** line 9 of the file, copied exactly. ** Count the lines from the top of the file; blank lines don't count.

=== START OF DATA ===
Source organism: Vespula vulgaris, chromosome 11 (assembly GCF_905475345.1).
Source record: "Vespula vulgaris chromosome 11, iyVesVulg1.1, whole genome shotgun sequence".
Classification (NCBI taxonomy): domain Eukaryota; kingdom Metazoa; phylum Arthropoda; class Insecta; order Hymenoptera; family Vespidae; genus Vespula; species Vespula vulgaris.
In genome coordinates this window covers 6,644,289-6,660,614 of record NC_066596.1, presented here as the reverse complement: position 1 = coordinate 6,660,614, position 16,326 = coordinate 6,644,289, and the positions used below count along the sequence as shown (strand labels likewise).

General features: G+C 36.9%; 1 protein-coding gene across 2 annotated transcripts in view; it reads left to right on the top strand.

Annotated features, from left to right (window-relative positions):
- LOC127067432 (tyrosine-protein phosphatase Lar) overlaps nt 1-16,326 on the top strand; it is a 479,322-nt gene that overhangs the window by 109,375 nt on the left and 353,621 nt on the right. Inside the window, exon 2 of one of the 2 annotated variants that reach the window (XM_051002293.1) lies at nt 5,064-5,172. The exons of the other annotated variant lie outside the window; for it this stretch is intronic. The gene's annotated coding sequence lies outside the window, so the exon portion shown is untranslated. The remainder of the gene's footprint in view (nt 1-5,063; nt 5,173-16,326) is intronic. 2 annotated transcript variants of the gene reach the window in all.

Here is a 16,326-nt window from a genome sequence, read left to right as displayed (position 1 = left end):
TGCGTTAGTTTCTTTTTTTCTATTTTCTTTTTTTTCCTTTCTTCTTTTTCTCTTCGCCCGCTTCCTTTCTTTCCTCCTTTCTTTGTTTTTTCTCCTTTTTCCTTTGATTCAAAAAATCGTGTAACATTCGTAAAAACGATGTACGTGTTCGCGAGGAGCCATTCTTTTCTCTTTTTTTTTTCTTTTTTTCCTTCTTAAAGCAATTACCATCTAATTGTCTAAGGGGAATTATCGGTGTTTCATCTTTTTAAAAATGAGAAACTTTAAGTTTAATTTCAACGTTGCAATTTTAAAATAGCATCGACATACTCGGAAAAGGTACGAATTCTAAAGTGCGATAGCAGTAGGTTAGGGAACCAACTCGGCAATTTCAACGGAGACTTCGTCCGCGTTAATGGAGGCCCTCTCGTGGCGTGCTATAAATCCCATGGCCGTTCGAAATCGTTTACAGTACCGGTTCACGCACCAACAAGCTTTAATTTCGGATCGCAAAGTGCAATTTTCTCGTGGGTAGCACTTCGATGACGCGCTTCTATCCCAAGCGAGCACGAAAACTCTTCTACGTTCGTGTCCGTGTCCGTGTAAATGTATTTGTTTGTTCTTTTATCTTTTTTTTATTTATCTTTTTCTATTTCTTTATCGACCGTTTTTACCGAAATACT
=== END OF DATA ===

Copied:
TGCGTTAGTTTCTTTTTTTCTATTTTCTTTTTTTTCCTTTCTTCTTTTTCTCTTCGCCCGCTTCCTTTCTTTCCTCCTTTCTTTGTTTTTTCTCCTTTTTCCTTTGATTCAAAAAATCGTGTAACATTCGTAAAAACGATGTACGTGTTCGCGAGGAGCCATTCTTTTCTCTTTTTTTTTTCTTTTTTTCCTTCTTAAAGCAATTACCATCTAATTGTCTAAGGGGAATTATCGGTGTTTCATCTTTTTAAAAATGAGAAACTTTAAGTTTAATTTCAACGTTGCAATTTTAAAATAGCATCGACATACTCGGAAAAGGTACGAATTCTAAAGTGCGATAGCAGTAGGTTAGGGAACCAACTCGGCAATTTCAACGGAGACTTCGTCCGCGTTAATGGAGGCCCTCTCGTGGCGTGCTATAAATCCCATGGCCGTTCGAAATCGTTTACAGTACCGGTTCACGCACCAACAAGCTTTAATTTCGGATCGCAAAGTGCAATTTTCTCGTGGGTAGCACTTCGATGACGCGCTTCTATCCCAAGCGAGCACGAAAACTCTTCTACGTTCGTGTCCGTGTCCGTGTAAATGTATTTGTTTGTTCTTTTATCTTTTTTTTATTTATCTTTTTCTATTTCTTTATCGACCGTTTTTACCGAAATACT